Midlands Partnership University NHS Foundation Trust (MPFT) has shared how it is using tech to pilot new falls prevention methods with the aim of enhancing its offer to patients and minimising the impact of falls on health, quality of life, and the NHS’s finances.
The projects and programmes being piloted include KOKU, an app to help reduce risk of falls and physical decline in older people through a mix of home-based digital exercise programme and community-based group sessions; and Falls Assistant, described as a web-based platform containing health information on falls prevention, with the option for users to self-assess their risk level.
The tech-based projects are being piloted alongside non-digital options, such as strength and balance classes, enhanced home hazard assessments and adoption of the World Falls Guidance risk classifications.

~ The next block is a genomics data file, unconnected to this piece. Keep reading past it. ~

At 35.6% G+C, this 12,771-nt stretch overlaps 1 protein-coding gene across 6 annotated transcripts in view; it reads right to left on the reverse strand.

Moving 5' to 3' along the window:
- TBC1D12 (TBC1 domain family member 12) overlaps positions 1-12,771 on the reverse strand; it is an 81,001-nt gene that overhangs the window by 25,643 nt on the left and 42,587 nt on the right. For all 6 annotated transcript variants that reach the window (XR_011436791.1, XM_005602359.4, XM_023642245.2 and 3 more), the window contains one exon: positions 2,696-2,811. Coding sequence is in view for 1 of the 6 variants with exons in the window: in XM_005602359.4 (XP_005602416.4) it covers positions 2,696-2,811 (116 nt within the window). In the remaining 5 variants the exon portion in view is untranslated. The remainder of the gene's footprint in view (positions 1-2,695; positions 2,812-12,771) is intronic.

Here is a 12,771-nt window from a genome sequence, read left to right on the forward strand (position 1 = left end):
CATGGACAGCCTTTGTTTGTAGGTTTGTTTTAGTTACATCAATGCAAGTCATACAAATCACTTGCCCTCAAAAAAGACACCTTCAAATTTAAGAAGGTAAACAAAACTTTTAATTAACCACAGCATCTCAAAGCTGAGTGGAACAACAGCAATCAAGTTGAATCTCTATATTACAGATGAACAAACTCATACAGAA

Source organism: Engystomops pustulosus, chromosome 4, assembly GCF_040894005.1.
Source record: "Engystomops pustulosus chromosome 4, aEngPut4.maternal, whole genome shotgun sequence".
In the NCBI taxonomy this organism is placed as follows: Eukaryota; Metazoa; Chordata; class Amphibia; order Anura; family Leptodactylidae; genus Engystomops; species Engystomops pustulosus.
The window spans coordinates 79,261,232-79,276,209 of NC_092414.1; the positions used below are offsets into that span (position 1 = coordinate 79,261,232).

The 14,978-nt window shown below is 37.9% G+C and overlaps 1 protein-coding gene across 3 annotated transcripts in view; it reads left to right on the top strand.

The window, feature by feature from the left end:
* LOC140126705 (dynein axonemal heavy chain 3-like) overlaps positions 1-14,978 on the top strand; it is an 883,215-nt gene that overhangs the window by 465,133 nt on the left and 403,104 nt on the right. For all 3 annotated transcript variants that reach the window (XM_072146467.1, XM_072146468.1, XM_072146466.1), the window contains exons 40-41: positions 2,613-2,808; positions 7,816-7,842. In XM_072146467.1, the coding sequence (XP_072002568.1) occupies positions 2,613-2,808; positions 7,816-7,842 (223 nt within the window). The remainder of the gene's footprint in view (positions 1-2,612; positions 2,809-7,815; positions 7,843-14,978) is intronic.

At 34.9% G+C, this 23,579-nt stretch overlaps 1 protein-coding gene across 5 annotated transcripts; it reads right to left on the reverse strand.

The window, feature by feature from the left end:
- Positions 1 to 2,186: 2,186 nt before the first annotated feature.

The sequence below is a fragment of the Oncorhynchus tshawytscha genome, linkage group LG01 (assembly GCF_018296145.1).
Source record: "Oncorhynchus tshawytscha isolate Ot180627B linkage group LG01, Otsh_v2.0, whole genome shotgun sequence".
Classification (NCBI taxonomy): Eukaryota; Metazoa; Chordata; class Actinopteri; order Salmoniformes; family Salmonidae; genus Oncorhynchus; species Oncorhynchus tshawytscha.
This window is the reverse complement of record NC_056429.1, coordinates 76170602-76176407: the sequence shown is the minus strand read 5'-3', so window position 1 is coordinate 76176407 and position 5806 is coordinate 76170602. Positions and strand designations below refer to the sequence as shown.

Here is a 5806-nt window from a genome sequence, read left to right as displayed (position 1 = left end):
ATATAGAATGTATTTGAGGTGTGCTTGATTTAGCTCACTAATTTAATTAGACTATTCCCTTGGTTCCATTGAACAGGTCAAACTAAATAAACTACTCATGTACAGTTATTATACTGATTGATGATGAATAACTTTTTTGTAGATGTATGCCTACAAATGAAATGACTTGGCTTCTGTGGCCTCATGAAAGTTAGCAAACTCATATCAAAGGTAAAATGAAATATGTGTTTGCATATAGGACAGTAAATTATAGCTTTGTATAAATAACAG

Also on supporting healthy ageing, NICE outlined three new work-streams for virtual wards to help support systems to deliver 40-50 virtual ward beds safely and sustainably per 100,000 population. An ambition equal to up to 24,000 virtual ward beds, supported by £450m additional funding over two years, the minimum requirement for ICSs is to establish virtual care models for acute respiratory infection and frailty.
Elsewhere, North East and North Cumbria ICB has reported on the progress made towards digitisation of social care, following nearly £2 million in funding from the Department of Health and Social Care that has been distributed across the region to support adult social care in the transition to digital records and technology.
In other news from the region, this month we reported on the £1.28 million AI upgrade to radiology training facilities at University Hospitals of North Midlands; and we also shared how the trust has updated the functionality of the Patients Know Best portal to include new services for lymphoedema outpatients, inflammatory bowel disease patients and patients involved in the NHS Digital Weight Management Programme.